Two fishy taco options were found on the à la carte portion of the menu. The fish taco ($2.25 each but for some reason you have to order two) is a sauteed tilapia fillet marinated with pico de gallo and a guajillo sauce. The shrimp taco ($2.75 each) is sauteed shrimp marinated with the same fixings as above. Both are served in housemade corn tortillas and topped with a healthy dose of cilantro. The fish was properly seasoned, but the flavor was not enough to carry the dish, which involved little to no other ingredients. The taco was, however, improved by the addition of the tomatillo salsa (one of two that accompanies the free basket of chips). The shrimp taco proved to be a much tastier choice. It was cooked perfectly, opaque yet tender, and carried quite a spicy and flavorful kick. So I'd suggest sticking to those. And ordering them in any quantity desired, odd or even.
3147 Cherokee St.
Saint Louis, MO 63118
As the mother of a dedicated fish taco blogger, I felt I had to do my part and eat some fish tacos during my recent trip to Mexico, the land of the taco. My husband and I went on a New Years cruise and one of our stops was the port of Cozumel. I not only had a chance to explore this town but also to eat genuine Mexican delicatessen.
We decided to check out Palmeras. Located right by the beach in front of the main ferry pier, the restaurant's Caribbean style wooden structure and French tile roof were very inviting. Its location offered a spectacular view of the Caribbean sea and what I hoped to be a solid promise of a new culinary and fishy adventure.
Our fish taco plate (~$10) came with three tacos. The strips of blackened fish were wrapped in soft flour tortillas. I could not distinguish what type of fish was served; however, I noticed that the filling included a mayo-based creamy sauce, guacamole, salsa and shredded lettuce. The latter ingredient surprised me, as cabbage is traditionally served in fish tacos. The taste of the meal was good but not as extraordinary as I (naively perhaps) expected from the Mexican tavern. However, the entire experience of sitting outdoors on a gorgeous January day, while looking at the blue ocean and drinking Mexican beer was indeed priceless.
Av. Rafael E. Melgar
San Miguel, Cozumel 77600
I recently spent a day in Portsmouth, New Hampshire. Having once lived nearby, I was seriously craving some delicious seafood, preferably in one of the restaurants overlooking the Portsmouth Harbor. So we headed to Surf, home of the Raw Bar and super fresh seafood. Now I was planning on eating my much missed fried oysters or clams and perhaps some ceviche, but when I saw a fish taco on the menu, I knew I had to sample that as well.
The fish tacos ($14) came three to a plate with a side of Jasmine Rice. The flour tortillas were filled with seasoned fried haddock, a house mango salsa, guacamole, napa cabbage, cheddar cheese and sour cream. The litte fish bites were oh so tasty. But the tacos as a whole... well, they didn't really taste taco-ey. Maybe it was the overwhelming taste of the sour cream or the choice of cheddar cheese, but I just didn't feel like I was eating a fish taco.
However, the lightly fried calamari tossed with parmesan in a cherry pepper vinaigrette, spicy scallop ceviche and the lightly fried Ipswich sweet clam sandwich (served on a grilled potato roll with spicy mayonnaise) were all delicious - so much fishy goodness. So stick with those and skip the fish tacos.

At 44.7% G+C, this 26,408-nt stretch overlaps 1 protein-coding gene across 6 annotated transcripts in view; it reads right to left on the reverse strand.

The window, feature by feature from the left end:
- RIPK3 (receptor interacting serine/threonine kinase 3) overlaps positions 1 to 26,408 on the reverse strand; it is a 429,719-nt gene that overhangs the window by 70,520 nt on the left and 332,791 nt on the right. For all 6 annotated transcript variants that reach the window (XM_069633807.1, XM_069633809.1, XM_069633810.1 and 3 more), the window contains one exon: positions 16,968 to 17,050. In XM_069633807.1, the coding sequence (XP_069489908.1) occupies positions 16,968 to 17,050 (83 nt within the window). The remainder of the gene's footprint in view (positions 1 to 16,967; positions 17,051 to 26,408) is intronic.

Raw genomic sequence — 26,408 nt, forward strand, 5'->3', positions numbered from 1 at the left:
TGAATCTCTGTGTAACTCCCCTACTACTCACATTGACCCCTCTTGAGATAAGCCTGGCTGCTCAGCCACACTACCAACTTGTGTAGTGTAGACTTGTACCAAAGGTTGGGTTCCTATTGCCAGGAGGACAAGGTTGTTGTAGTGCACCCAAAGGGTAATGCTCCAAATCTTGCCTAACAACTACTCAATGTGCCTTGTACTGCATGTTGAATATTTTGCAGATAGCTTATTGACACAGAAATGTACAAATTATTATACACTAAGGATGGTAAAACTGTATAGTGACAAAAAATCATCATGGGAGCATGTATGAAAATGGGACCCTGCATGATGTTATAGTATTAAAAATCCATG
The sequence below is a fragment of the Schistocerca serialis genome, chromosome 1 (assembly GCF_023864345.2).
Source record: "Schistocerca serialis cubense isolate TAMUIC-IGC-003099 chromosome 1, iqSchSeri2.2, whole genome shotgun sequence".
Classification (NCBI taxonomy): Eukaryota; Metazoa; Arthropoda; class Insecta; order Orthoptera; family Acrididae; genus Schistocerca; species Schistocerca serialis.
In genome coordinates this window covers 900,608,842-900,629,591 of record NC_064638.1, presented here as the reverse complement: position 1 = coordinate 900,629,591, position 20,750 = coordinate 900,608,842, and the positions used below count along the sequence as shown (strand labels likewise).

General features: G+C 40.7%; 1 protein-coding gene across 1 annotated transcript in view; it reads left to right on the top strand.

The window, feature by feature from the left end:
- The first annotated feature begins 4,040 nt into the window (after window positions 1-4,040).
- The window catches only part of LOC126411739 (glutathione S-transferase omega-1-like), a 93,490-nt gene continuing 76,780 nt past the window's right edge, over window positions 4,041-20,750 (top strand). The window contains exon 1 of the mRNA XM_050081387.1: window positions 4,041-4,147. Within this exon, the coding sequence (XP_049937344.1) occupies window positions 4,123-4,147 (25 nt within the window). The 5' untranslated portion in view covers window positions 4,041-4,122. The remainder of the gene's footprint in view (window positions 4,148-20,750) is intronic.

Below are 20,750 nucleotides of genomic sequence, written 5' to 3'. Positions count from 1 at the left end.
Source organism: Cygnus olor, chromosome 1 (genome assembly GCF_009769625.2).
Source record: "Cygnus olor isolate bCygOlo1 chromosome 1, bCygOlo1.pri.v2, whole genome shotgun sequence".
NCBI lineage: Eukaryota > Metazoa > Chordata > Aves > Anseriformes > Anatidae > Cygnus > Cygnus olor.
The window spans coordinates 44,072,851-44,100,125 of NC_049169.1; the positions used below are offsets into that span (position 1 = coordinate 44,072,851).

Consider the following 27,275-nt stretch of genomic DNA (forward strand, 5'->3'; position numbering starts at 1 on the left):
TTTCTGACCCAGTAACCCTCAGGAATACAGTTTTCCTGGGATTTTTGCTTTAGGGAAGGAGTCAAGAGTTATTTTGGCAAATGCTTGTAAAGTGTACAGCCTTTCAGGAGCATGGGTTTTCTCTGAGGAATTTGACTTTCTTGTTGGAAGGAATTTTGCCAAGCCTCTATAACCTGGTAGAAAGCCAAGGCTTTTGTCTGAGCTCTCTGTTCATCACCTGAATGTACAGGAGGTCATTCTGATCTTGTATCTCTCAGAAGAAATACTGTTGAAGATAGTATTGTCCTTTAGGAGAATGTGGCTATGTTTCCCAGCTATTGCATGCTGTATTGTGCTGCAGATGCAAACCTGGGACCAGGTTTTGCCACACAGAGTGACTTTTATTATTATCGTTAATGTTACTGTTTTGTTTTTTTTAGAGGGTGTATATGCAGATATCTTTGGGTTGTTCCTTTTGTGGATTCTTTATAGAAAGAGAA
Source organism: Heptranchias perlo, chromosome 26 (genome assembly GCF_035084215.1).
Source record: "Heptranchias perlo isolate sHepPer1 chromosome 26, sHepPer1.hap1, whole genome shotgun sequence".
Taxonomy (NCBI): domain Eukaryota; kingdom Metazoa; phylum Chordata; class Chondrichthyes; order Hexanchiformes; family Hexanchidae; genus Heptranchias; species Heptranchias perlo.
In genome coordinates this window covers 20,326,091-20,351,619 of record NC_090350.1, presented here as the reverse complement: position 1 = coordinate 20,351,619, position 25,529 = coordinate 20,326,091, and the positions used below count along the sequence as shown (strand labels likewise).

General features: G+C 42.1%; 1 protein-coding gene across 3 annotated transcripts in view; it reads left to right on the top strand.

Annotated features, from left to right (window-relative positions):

99 Bow St.
Portsmouth, NH 03801
New Year's Eve brought me back to New York City and I was introduced to another fish taco establishment. Nestled in the heart of Nolita, Tacombi has quite the interesting hipster vibe. The first thing you notice when entering the warehouse/garage space is the perma-parked vintage VW bus with a pop-up roof. There is a surf-shack style open kitchen in back, folding tables and chairs scattered throughout and the place is decorated with stringed lights and tropical potted plants. The name Tacombi is a play on the words "taco" and "combi" (van). Orders are taken at a counter and made up at the bus which gets its fixins from the kitchen in back. The atmosphere may be campy and theatrical, but it does evoke being at a Yucatan beach shack. Tacombi was indeed originally a taco stand in Playa del Carmen on the Riviera Maya.
The taqueria had a number of fishy options for us to sample: Crispy Fish (beer battered fish, chipotle mayo, cabbage slaw), Seared Veracruzana Fish (seared fish, roasted tomato, caper and olive salsa), Pescado a la Plancha con Pina (seared fish and grilled pineapple salsa), Crispy Shrimp (beer battered shrimp in a salsa borracha), and Seared Shrimp (seared shrimp in a salsa borracha). Served on small tin plates, each double tortilla'd taco ran around $4-5 and had enough filling to make two. Outside of the pineapple salsa version, which they were out of, we sampled all they had to offer. Some fishy tacos were better than others. While most were a bit on the bland side, the Crispy Fish was indeed crisp and tasted freshly fried. The only thing that did not work was the overly strong mayo taste of the sauce. What really made a positive impression on us were the non-fishy tacos such as the Al Pastor (marinated pork and roast pineapple) and especially the Maiz y Poblano (sweet corn, poblano peppers, cotija cheese). But unfortunately for Tacombi, it's the fishy tacos we are reviewing.
So in summary, come check out the hipster vibe, eat some non-fishy tacos and wash it all down with hibiscus tea, spiked horchata or (my favorite) watermelon lime sangria. This place is worth a visit.
at Fonda Nolita
267 Elizabeth Street
NYC, NY 10012